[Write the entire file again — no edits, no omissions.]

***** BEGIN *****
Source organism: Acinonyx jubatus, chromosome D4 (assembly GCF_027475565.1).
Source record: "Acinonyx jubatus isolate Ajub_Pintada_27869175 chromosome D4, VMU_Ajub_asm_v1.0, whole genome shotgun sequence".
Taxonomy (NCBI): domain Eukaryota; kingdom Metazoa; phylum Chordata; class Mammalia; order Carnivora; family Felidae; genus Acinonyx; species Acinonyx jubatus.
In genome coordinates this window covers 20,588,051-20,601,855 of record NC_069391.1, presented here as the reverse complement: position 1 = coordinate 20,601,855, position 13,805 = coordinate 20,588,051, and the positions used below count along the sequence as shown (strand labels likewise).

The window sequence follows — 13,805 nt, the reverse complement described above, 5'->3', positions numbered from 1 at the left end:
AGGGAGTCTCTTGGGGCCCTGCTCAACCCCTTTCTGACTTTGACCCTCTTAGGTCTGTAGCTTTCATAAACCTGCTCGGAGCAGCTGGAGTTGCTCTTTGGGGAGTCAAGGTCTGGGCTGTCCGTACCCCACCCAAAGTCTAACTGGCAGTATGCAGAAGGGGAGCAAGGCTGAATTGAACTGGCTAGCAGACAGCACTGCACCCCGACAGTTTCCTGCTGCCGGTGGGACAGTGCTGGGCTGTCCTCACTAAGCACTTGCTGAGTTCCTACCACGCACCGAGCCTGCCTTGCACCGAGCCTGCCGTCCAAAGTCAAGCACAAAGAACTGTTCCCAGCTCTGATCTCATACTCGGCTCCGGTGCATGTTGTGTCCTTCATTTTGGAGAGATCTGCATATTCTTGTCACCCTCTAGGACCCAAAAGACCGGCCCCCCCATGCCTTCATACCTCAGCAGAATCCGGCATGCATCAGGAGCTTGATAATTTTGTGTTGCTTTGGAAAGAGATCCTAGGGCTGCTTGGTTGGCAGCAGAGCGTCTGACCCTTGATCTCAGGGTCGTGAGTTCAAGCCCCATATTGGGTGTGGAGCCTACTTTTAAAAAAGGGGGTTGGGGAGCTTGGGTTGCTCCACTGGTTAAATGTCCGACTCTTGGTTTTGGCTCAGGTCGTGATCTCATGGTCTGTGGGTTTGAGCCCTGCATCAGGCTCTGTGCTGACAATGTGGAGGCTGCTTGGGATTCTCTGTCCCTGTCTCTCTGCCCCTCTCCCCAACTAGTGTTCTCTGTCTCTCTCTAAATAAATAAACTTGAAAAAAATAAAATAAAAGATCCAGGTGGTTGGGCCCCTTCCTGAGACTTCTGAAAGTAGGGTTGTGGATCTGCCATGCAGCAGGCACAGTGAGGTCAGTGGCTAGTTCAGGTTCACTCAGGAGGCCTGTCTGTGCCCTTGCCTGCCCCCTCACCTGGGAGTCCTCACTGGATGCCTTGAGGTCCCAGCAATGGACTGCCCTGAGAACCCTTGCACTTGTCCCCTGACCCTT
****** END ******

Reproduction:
Source organism: Acinonyx jubatus, chromosome D4 (assembly GCF_027475565.1).
Source record: "Acinonyx jubatus isolate Ajub_Pintada_27869175 chromosome D4, VMU_Ajub_asm_v1.0, whole genome shotgun sequence".
Taxonomy (NCBI): domain Eukaryota; kingdom Metazoa; phylum Chordata; class Mammalia; order Carnivora; family Felidae; genus Acinonyx; species Acinonyx jubatus.
In genome coordinates this window covers 20,588,051-20,601,855 of record NC_069391.1, presented here as the reverse complement: position 1 = coordinate 20,601,855, position 13,805 = coordinate 20,588,051, and the positions used below count along the sequence as shown (strand labels likewise).

The window sequence follows — 13,805 nt, the reverse complement described above, 5'->3', positions numbered from 1 at the left end:
AGGGAGTCTCTTGGGGCCCTGCTCAACCCCTTTCTGACTTTGACCCTCTTAGGTCTGTAGCTTTCATAAACCTGCTCGGAGCAGCTGGAGTTGCTCTTTGGGGAGTCAAGGTCTGGGCTGTCCGTACCCCACCCAAAGTCTAACTGGCAGTATGCAGAAGGGGAGCAAGGCTGAATTGAACTGGCTAGCAGACAGCACTGCACCCCGACAGTTTCCTGCTGCCGGTGGGACAGTGCTGGGCTGTCCTCACTAAGCACTTGCTGAGTTCCTACCACGCACCGAGCCTGCCTTGCACCGAGCCTGCCGTCCAAAGTCAAGCACAAAGAACTGTTCCCAGCTCTGATCTCATACTCGGCTCCGGTGCATGTTGTGTCCTTCATTTTGGAGAGATCTGCATATTCTTGTCACCCTCTAGGACCCAAAAGACCGGCCCCCCCATGCCTTCATACCTCAGCAGAATCCGGCATGCATCAGGAGCTTGATAATTTTGTGTTGCTTTGGAAAGAGATCCTAGGGCTGCTTGGTTGGCAGCAGAGCGTCTGACCCTTGATCTCAGGGTCGTGAGTTCAAGCCCCATATTGGGTGTGGAGCCTACTTTTAAAAAAGGGGGTTGGGGAGCTTGGGTTGCTCCACTGGTTAAATGTCCGACTCTTGGTTTTGGCTCAGGTCGTGATCTCATGGTCTGTGGGTTTGAGCCCTGCATCAGGCTCTGTGCTGACAATGTGGAGGCTGCTTGGGATTCTCTGTCCCTGTCTCTCTGCCCCTCTCCCCAACTAGTGTTCTCTGTCTCTCTCTAAATAAATAAACTTGAAAAAAATAAAATAAAAGATCCAGGTGGTTGGGCCCCTTCCTGAGACTTCTGAAAGTAGGGTTGTGGATCTGCCATGCAGCAGGCACAGTGAGGTCAGTGGCTAGTTCAGGTTCACTCAGGAGGCCTGTCTGTGCCCTTGCCTGCCCCCTCACCTGGGAGTCCTCACTGGATGCCTTGAGGTCCCAGCAATGGACTGCCCTGAGAACCCTTGCACTTGTCCCCTGACCCTT